“I am always pleased to see how well we work together with so many different cultures in our company with its 40 subsidiaries.”
Now that sales and distribution, service and production have gone abroad – are they soon to be followed by parts of R&D? Is in-depth knowledge going to be kept in house, here in Germany?
Pilz has brought the development and production of its core products together under one roof at its headquarters. This close collaboration and proximity are key to bring products to market quickly and smoothly. All of the departments receive ongoing feedback about their work, and are learning more about what their colleagues do. Transparency is improving. There are fewer interface problems between individual groups. So the proximity is both physical and mental. And in keeping with our “Local for Local” strategy, we want our manufacturing facilities to be located where the products are used, such as China, in order to reduce transportation that pollutes the environment, for example. We have brought all the production-related departments together in our new Production and Logistics Centre, which now houses not only production technology and quality management, but also purchasing and IT. This enables us to ensure a seamless flow of information from customer right through to production, just as it should be in Industry 4.0.
What role does the shortage of experts play in this respect? Is global sourcing becoming more important?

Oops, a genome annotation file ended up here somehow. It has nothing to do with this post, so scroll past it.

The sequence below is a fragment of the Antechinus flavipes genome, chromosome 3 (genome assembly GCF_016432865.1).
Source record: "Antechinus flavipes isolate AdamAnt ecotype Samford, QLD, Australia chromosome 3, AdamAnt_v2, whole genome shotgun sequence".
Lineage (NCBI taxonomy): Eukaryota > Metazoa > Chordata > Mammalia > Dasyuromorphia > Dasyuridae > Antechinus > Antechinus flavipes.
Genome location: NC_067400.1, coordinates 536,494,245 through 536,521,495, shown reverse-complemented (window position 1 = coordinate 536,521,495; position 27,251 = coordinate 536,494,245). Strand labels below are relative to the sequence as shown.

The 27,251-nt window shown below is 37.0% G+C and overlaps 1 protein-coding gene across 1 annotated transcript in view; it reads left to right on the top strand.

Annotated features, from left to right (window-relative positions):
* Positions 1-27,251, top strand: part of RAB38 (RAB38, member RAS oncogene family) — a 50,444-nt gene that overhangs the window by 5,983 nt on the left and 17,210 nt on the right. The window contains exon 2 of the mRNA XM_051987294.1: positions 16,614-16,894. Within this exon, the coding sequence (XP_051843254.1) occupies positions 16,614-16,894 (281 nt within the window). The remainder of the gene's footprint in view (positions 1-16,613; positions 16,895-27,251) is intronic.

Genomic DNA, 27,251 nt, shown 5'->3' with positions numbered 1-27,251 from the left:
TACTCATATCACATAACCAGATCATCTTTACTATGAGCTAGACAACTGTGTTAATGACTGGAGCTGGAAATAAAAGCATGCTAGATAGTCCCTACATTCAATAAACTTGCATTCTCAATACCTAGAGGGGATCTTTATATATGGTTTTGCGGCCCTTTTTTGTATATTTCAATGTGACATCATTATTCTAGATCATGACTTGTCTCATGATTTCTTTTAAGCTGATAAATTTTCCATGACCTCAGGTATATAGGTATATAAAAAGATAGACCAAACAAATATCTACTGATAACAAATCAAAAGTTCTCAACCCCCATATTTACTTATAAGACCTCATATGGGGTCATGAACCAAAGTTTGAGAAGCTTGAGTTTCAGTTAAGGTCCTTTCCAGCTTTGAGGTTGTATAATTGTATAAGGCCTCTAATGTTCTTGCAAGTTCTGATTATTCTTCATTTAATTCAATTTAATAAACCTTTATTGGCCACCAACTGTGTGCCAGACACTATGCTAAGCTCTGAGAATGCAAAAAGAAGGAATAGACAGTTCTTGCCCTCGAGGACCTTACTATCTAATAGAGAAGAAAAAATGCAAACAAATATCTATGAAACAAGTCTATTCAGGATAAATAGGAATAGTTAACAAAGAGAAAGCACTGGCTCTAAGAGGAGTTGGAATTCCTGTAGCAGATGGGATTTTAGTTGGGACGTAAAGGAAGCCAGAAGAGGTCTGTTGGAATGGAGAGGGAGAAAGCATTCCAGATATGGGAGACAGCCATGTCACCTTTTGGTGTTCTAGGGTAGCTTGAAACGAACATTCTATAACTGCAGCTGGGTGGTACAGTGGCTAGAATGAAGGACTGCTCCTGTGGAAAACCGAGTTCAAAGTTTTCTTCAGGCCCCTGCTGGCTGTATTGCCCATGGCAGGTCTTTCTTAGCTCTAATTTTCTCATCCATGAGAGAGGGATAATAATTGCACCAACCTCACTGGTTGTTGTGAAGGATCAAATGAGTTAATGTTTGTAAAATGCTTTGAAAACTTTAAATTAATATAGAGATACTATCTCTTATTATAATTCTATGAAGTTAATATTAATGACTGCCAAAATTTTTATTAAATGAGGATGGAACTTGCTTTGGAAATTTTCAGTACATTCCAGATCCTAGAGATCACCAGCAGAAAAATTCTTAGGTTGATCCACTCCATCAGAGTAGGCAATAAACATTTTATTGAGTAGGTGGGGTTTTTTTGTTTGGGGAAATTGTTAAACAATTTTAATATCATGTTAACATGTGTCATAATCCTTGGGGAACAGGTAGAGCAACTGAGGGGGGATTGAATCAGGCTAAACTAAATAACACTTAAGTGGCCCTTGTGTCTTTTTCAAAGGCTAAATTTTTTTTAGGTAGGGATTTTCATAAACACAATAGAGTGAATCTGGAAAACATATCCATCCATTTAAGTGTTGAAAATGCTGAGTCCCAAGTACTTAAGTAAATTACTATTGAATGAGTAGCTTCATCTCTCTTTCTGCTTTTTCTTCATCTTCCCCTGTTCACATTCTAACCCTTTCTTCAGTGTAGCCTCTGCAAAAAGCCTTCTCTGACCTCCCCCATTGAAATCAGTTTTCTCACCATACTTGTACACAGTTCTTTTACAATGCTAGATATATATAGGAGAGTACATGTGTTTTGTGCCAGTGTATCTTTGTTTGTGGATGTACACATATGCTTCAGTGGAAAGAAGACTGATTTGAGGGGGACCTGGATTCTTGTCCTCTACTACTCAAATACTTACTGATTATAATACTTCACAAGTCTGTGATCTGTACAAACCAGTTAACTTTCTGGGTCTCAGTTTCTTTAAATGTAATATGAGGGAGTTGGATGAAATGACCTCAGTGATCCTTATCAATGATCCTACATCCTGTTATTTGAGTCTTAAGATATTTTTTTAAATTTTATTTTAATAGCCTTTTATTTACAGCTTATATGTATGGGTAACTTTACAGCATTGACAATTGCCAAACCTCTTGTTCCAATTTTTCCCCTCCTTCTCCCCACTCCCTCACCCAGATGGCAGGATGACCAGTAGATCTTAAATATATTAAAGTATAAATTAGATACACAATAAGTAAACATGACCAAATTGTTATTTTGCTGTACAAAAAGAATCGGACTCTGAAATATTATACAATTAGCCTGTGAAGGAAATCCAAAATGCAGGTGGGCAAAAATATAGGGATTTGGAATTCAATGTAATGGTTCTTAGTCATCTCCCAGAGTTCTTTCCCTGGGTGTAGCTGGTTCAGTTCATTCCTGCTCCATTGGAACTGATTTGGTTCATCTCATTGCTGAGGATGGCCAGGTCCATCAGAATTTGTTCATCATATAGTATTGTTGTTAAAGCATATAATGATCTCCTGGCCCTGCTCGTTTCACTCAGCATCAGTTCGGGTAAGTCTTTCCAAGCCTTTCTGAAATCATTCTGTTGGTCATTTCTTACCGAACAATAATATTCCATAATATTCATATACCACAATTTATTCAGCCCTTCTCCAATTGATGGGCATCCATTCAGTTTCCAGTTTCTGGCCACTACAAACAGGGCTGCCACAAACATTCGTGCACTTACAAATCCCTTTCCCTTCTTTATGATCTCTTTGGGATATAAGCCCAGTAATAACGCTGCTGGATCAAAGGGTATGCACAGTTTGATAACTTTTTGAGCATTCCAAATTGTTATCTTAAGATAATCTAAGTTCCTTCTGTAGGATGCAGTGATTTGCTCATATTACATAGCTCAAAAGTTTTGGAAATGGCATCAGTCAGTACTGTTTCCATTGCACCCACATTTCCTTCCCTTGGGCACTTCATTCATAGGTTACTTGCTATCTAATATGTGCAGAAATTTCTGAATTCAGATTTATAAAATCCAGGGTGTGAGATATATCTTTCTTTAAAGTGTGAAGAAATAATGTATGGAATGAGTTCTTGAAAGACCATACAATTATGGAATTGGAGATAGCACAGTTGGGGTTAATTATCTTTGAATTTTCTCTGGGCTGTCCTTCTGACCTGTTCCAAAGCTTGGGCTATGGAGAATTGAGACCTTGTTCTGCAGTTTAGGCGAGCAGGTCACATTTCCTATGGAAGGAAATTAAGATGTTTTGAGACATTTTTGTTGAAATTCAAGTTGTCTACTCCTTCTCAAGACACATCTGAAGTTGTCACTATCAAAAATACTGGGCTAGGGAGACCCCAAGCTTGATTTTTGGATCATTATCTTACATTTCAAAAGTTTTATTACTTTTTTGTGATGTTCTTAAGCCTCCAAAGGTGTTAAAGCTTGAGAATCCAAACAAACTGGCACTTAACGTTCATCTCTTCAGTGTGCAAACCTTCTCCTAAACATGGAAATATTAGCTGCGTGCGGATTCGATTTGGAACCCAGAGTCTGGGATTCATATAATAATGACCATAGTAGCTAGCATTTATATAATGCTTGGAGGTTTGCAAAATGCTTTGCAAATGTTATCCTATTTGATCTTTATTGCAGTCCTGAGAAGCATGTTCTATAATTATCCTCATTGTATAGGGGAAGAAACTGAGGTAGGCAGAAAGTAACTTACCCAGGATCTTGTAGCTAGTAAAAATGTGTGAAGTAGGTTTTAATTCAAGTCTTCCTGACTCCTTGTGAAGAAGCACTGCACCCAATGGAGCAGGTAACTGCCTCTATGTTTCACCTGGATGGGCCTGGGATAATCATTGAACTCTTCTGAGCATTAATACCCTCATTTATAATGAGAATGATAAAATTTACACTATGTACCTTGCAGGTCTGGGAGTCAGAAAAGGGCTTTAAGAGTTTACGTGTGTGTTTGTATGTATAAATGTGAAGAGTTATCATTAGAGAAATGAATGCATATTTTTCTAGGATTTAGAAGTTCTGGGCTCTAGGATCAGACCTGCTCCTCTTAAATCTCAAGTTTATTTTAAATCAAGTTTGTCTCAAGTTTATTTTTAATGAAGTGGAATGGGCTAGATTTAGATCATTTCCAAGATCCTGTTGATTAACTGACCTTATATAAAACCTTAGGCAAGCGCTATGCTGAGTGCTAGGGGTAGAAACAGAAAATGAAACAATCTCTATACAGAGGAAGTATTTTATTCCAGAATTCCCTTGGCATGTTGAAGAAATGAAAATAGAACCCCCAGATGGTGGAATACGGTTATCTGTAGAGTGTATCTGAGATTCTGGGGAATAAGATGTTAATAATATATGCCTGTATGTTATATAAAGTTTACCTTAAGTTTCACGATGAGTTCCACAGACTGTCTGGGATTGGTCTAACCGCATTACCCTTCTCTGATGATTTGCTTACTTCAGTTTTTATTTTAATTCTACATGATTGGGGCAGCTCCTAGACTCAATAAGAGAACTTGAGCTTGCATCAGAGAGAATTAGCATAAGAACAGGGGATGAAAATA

The most important assets of any company are its staff and the underlying philosophy that employees can relate to, as well. We are increasingly noticing that applicants are consciously opting for Pilz simply because we are a family-run company with corresponding values and a philosophy to match. When experts are in short supply, it is the soft facts that tip the balance in favour of a company. Fifteen or so years ago, we were having problems finding software engineers, so I investigated where the training courses were taking place what we needed, and found a college in Ireland. I went over there for a closer look and decided to set up a subsidiary since – back then – as an SME we could not afford to bring these people to Germany. Looking back, I am very glad I made that decision as I feel it is better to give people the opportunity to work in their native country so as not to uproot them and their families.
“Learning from other cultures is always something that enables a company to evolve and constitutes a real asset”
How do you integrate your global teams? What do you see as the most important element in your corporate culture?
Just as common rules and accepted behaviours govern our private lives together, so companies are built on a foundation of shared values. At Pilz, these values stem from our Christian faith. The values we practice include mutual appreciation and respect in our dealings with each other and especially with other cultures. I am always pleased to see how well we work together with so many different cultures in our company with its 40 subsidiaries. Learning from other cultures is always something that enables a company to evolve and constitutes a real asset. At Pilz, innovation is a central part of our corporate strategy as we believe that technology leadership is the only way to secure market leadership. For years, we have been continuously investing 20 percent or more of our revenues in research and development.
The interview was first published 2016 in “Krise, welche Krise”.